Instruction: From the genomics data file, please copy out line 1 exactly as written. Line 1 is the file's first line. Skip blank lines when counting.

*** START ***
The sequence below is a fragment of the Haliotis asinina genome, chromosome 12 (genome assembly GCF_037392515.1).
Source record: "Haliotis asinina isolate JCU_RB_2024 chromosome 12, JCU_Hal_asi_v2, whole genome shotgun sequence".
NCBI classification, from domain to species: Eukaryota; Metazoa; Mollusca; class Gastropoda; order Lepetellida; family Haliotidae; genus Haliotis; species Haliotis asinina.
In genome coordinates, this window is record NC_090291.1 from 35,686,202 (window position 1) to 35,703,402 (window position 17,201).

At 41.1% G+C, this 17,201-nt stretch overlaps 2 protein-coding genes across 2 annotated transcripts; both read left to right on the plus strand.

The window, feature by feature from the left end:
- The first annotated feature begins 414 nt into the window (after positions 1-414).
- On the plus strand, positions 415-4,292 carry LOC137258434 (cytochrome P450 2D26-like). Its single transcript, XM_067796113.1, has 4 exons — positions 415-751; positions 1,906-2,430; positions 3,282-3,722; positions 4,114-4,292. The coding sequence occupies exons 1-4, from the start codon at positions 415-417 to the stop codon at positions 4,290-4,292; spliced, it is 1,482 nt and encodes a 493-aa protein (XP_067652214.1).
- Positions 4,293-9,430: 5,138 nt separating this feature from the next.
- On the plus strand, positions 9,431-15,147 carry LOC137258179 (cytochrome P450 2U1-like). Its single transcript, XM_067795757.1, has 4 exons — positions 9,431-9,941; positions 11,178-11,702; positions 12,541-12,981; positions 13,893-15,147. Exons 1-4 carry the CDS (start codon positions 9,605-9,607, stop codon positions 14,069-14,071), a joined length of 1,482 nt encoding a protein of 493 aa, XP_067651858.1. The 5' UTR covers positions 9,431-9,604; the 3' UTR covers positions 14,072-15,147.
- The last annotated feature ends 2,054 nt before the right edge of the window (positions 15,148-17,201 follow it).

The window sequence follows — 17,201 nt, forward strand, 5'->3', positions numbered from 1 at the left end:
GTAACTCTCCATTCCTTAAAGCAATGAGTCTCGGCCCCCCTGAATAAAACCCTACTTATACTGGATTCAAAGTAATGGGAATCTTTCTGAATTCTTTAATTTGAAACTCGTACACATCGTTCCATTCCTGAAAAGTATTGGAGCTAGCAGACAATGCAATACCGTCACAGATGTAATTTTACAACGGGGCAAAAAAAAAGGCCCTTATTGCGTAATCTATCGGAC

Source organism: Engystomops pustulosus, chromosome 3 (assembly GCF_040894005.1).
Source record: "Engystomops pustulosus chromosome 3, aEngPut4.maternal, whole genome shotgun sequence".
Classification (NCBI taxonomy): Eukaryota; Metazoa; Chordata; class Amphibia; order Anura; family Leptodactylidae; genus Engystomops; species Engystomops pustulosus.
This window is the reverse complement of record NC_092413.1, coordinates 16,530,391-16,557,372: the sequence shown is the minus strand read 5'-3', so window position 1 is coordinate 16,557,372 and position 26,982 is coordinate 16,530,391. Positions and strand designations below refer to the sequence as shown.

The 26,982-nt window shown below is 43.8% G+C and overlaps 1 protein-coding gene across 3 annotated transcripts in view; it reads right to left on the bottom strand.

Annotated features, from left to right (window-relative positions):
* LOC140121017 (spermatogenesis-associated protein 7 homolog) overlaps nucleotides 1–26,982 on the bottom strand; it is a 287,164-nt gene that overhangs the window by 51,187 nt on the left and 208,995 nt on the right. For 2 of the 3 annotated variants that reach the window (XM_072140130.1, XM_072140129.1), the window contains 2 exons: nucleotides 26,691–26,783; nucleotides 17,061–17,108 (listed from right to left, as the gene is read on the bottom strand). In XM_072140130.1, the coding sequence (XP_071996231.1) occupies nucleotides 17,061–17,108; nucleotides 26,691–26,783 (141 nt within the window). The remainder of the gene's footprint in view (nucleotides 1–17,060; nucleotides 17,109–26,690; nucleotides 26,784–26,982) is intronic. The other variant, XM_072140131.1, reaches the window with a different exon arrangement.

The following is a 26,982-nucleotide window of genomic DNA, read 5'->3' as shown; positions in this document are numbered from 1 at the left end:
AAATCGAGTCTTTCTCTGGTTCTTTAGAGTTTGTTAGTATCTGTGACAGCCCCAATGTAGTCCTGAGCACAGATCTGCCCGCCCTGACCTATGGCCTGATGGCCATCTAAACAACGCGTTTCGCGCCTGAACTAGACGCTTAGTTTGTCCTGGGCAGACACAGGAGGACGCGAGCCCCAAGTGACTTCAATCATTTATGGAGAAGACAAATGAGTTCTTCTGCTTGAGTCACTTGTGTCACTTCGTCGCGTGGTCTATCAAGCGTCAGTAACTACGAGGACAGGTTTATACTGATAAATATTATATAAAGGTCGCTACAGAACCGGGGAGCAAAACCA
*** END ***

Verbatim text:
The sequence below is a fragment of the Haliotis asinina genome, chromosome 12 (genome assembly GCF_037392515.1).